For example, I read a review last night for a commentary which has sparked a mild rant in need of online venting.

Background: I was invited to preach at a Junior High Youth Camp this summer (check it out! Suncrest Camp). After careful consideration, I feel compelled to preach through the book of Esther. Ten messages. Ten chapters. It’s almost too easy. Of course, it is also the book about which Martin Luther said, “I am so hostile to this book that I wish it did not exist.” Fun. Indeed, there are challenges in the book, but there are challenges in any book. 

Like most pastors, my preparation involves an inordinate amount of time in the biblical text itself, in prayer, and also in commentaries – books written to share the opinions of men about the Truth of God. Good commentaries (translate: commentaries with which the pastor is inclined to agree) are not always easy to find. I rely on Amazon descriptions and reviews to discern a taste of what I might purchase.

I unearthed a review last night, given for a commentary on Esther, that hurt my heart. Here is the text of the review:

Full disclosure: I have not read the entire book. So this may be a little off base. But from what I have read, this is a great academic commentary if you are concerned with different textual opinions on the passages being discussed. If yo [sic] are looking for something to preach from, personal edification, or bible study material this may not be for you.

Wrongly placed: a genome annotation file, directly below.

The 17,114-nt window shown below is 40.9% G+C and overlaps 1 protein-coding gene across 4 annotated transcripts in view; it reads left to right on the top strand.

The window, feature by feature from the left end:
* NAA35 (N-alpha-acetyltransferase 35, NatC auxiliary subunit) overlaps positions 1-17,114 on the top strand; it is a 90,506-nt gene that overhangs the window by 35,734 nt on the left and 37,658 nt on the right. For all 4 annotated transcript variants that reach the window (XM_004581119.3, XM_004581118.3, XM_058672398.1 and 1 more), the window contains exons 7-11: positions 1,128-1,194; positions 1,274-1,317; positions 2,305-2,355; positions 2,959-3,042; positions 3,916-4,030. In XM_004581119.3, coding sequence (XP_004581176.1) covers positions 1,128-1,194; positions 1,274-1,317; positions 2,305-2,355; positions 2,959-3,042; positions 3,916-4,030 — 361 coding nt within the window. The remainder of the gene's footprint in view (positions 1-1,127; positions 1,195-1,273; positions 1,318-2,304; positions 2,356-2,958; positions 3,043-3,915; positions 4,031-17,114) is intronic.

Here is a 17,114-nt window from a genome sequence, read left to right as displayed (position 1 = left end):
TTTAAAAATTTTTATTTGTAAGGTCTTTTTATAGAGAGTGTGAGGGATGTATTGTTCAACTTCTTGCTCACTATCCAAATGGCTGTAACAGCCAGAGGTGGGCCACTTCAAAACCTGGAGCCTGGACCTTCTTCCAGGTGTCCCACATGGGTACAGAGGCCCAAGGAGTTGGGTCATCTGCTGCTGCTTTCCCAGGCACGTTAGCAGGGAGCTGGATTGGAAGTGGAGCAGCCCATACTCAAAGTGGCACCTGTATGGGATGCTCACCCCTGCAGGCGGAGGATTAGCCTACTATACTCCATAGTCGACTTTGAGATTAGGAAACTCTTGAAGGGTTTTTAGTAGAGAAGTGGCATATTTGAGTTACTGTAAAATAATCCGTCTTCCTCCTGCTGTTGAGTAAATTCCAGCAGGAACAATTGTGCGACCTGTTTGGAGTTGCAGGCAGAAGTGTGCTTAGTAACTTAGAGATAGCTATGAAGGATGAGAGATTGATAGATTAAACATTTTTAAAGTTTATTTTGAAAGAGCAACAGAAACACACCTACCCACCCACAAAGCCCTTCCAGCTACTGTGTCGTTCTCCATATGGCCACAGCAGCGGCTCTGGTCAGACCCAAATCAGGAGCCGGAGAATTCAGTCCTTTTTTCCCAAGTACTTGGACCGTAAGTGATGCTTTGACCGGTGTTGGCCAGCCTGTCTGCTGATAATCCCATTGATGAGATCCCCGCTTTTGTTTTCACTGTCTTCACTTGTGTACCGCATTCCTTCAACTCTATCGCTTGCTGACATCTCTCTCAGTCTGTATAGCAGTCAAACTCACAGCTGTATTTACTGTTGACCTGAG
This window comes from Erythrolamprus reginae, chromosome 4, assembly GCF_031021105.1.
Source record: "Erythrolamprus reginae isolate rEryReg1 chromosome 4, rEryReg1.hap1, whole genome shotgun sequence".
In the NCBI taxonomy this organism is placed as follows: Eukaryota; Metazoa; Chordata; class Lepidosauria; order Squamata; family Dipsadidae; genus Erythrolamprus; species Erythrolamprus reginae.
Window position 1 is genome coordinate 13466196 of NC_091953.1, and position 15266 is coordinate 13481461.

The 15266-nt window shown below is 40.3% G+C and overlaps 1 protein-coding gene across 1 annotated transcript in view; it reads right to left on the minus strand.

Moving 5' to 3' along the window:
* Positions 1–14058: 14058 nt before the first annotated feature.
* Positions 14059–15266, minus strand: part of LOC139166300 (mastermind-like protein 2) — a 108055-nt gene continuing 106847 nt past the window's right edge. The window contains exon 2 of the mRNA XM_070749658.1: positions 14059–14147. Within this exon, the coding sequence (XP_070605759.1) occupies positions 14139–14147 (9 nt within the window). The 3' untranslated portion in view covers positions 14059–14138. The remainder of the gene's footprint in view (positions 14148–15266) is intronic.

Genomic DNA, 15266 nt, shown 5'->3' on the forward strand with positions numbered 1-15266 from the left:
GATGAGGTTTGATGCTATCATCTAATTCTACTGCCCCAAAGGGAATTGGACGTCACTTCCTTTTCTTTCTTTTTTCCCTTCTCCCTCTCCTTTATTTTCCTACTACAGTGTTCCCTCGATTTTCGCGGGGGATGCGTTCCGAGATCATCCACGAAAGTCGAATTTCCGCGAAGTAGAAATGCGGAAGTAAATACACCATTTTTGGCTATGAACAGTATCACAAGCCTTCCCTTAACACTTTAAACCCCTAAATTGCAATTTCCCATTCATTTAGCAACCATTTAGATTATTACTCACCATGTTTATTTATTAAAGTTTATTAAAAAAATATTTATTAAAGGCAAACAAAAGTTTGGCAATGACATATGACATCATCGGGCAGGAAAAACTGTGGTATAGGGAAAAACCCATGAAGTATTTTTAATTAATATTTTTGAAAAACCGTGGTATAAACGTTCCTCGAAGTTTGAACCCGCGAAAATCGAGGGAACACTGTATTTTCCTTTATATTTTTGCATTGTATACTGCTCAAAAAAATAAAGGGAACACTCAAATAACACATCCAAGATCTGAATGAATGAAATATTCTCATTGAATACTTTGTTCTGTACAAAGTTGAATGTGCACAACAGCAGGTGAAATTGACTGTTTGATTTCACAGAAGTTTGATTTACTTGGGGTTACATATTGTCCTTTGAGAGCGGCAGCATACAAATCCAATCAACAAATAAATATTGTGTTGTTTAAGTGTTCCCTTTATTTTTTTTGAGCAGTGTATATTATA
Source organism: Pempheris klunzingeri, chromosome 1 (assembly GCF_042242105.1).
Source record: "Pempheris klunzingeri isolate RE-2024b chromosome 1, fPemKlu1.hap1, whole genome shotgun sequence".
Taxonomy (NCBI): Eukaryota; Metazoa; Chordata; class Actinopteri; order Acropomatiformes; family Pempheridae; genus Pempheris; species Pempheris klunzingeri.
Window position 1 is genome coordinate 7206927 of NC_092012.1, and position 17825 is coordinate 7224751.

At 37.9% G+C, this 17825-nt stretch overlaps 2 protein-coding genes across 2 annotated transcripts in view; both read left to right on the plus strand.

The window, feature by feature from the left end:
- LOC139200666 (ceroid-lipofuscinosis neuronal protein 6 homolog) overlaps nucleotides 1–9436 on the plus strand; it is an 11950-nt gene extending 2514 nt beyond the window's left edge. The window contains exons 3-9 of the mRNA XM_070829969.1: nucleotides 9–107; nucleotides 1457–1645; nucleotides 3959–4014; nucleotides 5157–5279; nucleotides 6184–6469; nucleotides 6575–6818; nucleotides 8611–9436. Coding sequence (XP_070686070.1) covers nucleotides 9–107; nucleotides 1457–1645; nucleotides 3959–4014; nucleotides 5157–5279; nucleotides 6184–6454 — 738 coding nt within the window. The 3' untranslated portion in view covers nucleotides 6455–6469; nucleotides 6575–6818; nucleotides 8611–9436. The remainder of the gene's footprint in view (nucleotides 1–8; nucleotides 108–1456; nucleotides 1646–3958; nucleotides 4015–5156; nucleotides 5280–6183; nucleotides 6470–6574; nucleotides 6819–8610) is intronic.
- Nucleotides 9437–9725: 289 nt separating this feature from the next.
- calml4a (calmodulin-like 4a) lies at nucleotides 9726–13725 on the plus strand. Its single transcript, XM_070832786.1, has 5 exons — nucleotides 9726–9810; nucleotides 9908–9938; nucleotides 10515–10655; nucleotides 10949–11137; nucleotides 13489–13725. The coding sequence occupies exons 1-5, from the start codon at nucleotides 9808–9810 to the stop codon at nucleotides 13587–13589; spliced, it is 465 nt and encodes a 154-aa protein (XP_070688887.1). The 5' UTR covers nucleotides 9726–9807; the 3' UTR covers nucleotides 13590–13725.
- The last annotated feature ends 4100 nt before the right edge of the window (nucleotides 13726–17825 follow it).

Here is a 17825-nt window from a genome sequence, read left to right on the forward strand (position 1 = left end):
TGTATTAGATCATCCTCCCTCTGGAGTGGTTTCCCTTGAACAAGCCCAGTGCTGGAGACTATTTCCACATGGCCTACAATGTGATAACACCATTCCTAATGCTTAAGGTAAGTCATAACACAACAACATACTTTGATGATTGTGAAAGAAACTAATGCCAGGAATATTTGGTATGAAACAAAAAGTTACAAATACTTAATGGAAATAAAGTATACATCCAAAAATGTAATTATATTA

And so my rant begins with a question:

When did academic commentary cease to be useful for preaching, personal edification, and bible study?

The Bible was not written in English. I know, it’s shocking. I’ll give you a moment to catch up with that statement.

If this is true (and it is), then it stands to reason that something is lost in translation. And while I fully and whole-heartedly believe that God has preserved his word through faithful translators, I also hold that believers of every background can profit from knowing more than the most watered-down contemporary translation is able to share. This means that, at times, I believe it is useful – if not absolutely necessary – to engage the text of Scripture from a more challenging point of view. Most of the time, for English-speakers, English is the way to go. It is the easiest, it is the language we understand and remember.